COMMENTARY | Through the course of an 18-5 start, followed by an inconsistent 20-21 stretch, and then a 13-game winning streak that clinched their first division title in 19 years, the New York Knicks have taken their fans on a bumpy ride this season.
Yet, through it all, the Knicks appear to be playing some of their best basketball at just the right time. Poised to lock up the two seed in the Eastern Conference, they're starting to give their fans ample reasons to believe that they can legitimately challenge for an NBA title this year, even with the imposing defending champion Miami Heat standing in the way:
1. Carmelo Anthony's Improved Health and Renewed Focus
Over much of his NBA career, Carmelo Anthony has taken a lot of criticism (some warranted, much of it not) for being a selfish player. Lately however, Anthony has done a lot to dispel that notion, especially after he temporarily left the Knicks' western road trip in mid-March to have his injured right knee drained.
Back at full strength, Anthony has taken his game to another level over his past six games (through April 11) -- a stretch that began with a career high-tying 50 points during a win in Miami, and which included Anthony's third Eastern Conference Player of the Week award this season.
Anthony has scored at least 36 points in each of those games, while taking over the league scoring lead. Yet, despite what his detractors may say, Anthony has been on a mission to compete for an NBA championship over trying to secure the scoring title (which may come as a by-product of the former goal, anyway).
Notably, his efficiency and effort in other ways than scoring have come to the forefront over his past six games. Anthony has shot over 50 percent from the field five times, and better than 60 percent four times, while committing a scant 1.3 turnovers per game (including none in three games) in that span.
During that same time, Anthony has also turned his recent scoring spree into a double-double, with averages of 10 rebounds and 3.7 boards on the offensive glass. Four games ago, Anthony pulled down a season high 14 rebounds before surpassing that total with 19 boards in his last contest (on April 11), and in addition to scoring 36 points in Oklahoma City, on April 7, his nine offensive rebounds in that game led the Knicks to one of their biggest road wins of the year.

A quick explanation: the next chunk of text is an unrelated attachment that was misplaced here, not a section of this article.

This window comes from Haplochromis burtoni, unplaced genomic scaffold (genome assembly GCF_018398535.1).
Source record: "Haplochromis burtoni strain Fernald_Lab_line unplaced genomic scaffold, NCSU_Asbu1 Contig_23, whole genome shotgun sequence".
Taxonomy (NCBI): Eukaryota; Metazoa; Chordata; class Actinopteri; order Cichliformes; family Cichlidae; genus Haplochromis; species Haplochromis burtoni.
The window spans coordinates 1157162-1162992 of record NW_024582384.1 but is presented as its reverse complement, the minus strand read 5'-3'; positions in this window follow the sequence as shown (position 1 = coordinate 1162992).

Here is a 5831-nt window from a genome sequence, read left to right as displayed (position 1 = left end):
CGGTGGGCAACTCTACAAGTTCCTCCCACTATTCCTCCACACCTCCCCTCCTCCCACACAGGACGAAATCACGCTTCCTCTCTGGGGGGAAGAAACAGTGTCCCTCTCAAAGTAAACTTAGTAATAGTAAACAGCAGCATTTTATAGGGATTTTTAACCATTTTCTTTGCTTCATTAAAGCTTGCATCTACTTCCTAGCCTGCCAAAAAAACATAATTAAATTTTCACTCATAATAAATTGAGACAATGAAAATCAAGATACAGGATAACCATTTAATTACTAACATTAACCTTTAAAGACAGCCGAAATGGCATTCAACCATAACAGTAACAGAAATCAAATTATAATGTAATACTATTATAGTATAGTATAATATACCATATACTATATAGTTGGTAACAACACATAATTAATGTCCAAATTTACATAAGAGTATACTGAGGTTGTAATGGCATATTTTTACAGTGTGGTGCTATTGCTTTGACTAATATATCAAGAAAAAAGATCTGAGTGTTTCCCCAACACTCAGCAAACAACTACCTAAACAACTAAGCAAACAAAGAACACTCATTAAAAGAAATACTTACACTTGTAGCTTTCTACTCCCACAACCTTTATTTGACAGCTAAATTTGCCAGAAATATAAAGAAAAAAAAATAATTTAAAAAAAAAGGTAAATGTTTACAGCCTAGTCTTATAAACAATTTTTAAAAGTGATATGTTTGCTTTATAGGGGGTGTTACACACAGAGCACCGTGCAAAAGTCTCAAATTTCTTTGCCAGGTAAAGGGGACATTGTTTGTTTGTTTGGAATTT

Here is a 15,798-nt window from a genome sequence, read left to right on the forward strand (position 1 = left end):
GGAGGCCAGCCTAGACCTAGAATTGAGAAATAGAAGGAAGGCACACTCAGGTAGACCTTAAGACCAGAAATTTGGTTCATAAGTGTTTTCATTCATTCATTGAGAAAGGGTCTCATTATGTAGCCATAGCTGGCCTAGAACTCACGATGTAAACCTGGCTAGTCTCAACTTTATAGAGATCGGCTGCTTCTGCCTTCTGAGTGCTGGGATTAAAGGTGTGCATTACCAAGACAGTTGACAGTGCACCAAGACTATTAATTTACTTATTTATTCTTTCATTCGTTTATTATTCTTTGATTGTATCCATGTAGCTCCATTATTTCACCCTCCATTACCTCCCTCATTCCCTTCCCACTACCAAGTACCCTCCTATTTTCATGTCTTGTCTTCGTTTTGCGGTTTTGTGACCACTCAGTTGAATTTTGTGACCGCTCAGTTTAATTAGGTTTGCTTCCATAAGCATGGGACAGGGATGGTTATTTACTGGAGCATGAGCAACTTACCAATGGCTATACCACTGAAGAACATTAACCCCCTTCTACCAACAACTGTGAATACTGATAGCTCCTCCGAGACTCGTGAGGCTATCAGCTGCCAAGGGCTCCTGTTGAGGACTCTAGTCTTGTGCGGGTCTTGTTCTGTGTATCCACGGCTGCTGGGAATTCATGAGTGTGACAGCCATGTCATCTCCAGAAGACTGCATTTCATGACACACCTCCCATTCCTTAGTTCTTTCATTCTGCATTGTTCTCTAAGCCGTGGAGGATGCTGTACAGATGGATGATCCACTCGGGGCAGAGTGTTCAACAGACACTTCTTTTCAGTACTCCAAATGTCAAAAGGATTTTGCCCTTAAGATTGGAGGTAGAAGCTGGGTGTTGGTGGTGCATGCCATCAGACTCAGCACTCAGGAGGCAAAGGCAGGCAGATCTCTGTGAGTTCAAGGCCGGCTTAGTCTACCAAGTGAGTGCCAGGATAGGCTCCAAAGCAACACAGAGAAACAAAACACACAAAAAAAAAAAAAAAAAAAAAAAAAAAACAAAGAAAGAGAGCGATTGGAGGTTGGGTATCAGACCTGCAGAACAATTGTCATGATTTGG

2. Mike Woodson Turning an Erratic J.R. Smith into the NBA's Best Sixth Man
There were few things that J.R. Smith loved more than freely jacking up shots from just about anywhere in the front court. But, there's also nothing head coach Mike Woodson likes more than winning. And, before Woodson could get his team winning games on a more regular basis, he had to first win the battle of getting Smith under control and getting him to the hoop more aggressively. Score that one for Woodson, who has worked hard on coaching Smith to be a more efficient and productive player of late.
Over his first 62 games this season, Smith shot at least 50 percent from the floor just 14 times, yet he did the same 10 times in his next 16 games. Meanwhile, all five times in which Smith has attempted double digit free throws this year have all come in his past 16 games (through April 11), as he continues to be the NBA's leading bench scorer and arguably, the league's best player coming off the pine.
3. Raymond Felton Becoming More of a True Point Guard
For the Knicks' offense to be its most productive, it has to start with the player who is most often running the show, in starting point guard Raymond Felton. As he did with Smith, Woodson, to some extent, deserves credit for getting Felton to make better decisions on the floor.